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What Is an Atrial Natriuretic Factor?

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  • Written By: Greg Caramenico
  • Edited By: Daniel Lindley
  • Last Modified Date: 08 November 2016
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Atrial natriuretic factor, also called atrial natriuretic peptide (ANP), is a hormone produced in the atria of the heart in most mammals. It reduces the amount of sodium in circulation and lowers the blood pressure. Like the other hormones that control sodium and water balance, atrial natriuretic factor is an important component of circulatory regulation. High levels of natriuretic peptides are a clinical indicator of heart failure, since the reduced circulation that characterizes the disease is partly due to their effects on blood pressure.

Released by heart cells that sense stretching of the atrial walls, ANP responds to high sodium in circulation and to angiotensin II, a chemical that raises the blood pressure. ANP is part of a family of peptide hormones that regulate blood volume and pressure as well as sodium and hydration levels. Brain natriuretic peptide is another member of this group. Despite having been discovered in the brains of pigs, this hormone is found in the ventricles of the human heart, where it has the same effects as atrial natriuretic factor has in the atria.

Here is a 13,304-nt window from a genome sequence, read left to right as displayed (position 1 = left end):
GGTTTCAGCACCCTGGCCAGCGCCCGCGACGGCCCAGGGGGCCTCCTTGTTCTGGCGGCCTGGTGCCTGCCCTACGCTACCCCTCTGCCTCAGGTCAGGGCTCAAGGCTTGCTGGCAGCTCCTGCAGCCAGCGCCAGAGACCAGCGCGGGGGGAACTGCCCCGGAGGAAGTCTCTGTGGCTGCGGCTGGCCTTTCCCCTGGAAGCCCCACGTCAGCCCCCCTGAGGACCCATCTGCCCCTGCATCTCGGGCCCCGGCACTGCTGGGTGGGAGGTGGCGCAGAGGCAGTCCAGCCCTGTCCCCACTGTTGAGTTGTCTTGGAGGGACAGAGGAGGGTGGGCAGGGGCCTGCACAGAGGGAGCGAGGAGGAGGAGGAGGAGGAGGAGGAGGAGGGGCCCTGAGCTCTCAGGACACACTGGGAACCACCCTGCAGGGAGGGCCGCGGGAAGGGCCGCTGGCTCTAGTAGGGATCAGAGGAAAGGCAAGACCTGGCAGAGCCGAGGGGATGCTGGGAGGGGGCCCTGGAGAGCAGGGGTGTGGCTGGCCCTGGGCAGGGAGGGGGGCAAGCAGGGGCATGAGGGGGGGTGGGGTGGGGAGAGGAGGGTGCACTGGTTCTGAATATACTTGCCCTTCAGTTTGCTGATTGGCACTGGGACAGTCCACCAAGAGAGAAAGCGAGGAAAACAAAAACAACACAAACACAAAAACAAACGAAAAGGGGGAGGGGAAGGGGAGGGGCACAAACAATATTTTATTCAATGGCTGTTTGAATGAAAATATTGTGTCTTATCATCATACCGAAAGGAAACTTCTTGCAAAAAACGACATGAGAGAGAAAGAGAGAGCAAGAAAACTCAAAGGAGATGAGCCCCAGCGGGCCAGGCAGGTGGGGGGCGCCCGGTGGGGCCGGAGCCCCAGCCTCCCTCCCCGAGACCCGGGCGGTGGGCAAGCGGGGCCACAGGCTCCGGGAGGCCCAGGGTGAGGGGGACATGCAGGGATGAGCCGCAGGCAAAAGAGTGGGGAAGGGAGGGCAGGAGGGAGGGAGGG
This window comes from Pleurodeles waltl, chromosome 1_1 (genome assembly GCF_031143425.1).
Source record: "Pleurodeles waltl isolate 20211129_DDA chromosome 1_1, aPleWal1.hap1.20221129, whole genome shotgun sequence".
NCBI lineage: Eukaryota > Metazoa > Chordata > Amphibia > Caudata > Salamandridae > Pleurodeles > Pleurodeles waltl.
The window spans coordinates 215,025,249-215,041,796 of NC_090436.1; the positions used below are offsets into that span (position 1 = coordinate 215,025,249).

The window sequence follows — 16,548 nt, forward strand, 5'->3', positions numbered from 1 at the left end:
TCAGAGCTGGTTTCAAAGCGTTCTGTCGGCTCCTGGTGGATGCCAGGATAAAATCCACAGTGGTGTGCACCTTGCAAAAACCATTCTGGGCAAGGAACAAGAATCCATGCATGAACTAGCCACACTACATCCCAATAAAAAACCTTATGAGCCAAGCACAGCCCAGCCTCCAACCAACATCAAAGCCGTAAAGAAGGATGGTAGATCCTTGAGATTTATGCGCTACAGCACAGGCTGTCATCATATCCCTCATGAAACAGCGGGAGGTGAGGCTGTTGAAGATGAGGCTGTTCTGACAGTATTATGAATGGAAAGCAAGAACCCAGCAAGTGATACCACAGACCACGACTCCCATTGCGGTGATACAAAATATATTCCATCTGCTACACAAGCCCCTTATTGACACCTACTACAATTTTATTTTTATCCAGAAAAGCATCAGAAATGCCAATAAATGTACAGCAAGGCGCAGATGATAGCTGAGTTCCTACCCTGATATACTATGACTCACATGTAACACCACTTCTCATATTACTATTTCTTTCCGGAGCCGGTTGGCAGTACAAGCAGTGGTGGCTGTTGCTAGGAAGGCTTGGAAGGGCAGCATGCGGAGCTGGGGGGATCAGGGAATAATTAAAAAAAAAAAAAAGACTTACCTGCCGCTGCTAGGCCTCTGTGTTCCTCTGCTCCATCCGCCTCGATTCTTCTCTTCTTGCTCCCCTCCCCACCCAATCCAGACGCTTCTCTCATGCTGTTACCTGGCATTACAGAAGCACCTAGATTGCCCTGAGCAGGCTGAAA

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When it binds to receptors in the heart, kidneys, and blood vessels, atrial natriuretic factor lowers blood pressure. It does this by dilating veins to reduce the volume of blood that reaches the heart. ANP also dilates arteries, reducing the cardiac output. In the kidneys, ANP regulates the filtration and excretion of sodium from the bloodstream, and decreases the release of the hormone renin. Renin causes blood pressure to increase.

The natriuretic peptides are hormones that bind to peptide receptors located in the membranes of their target cells. They are produced from natriuretic peptide precursor C, are degraded by the enzyme neutral peptidase, and share the same natriuretic and vasodilating effects. The clearance of sodium through the kidneys increases urinary output, making these hormones diuretics. Some metabolic disorders can disrupt the feedback loop between the natriuretic peptides that lower blood pressure and the hormones like angiotensin II that raise it.

Clinically, high levels of atrial natriuretic factor are an important sign of congestive heart failure. Not long after the discovery of ANP in 1981, natriuretic peptide levels became a standard marker to assess in patients presenting with cardiac emergencies. In heart failure, brain and atrial natriuretic factor are over-expressed, seriously impairing the normal feedback loop that regulates the volume of blood pumped through the heart. Reducing ANP levels is a goal for the treatment of heart disease. Since neutral endopeptidase removes ANP from circulation, several drugs have been developed based on the actions of this enzyme to treat heart failure patients.

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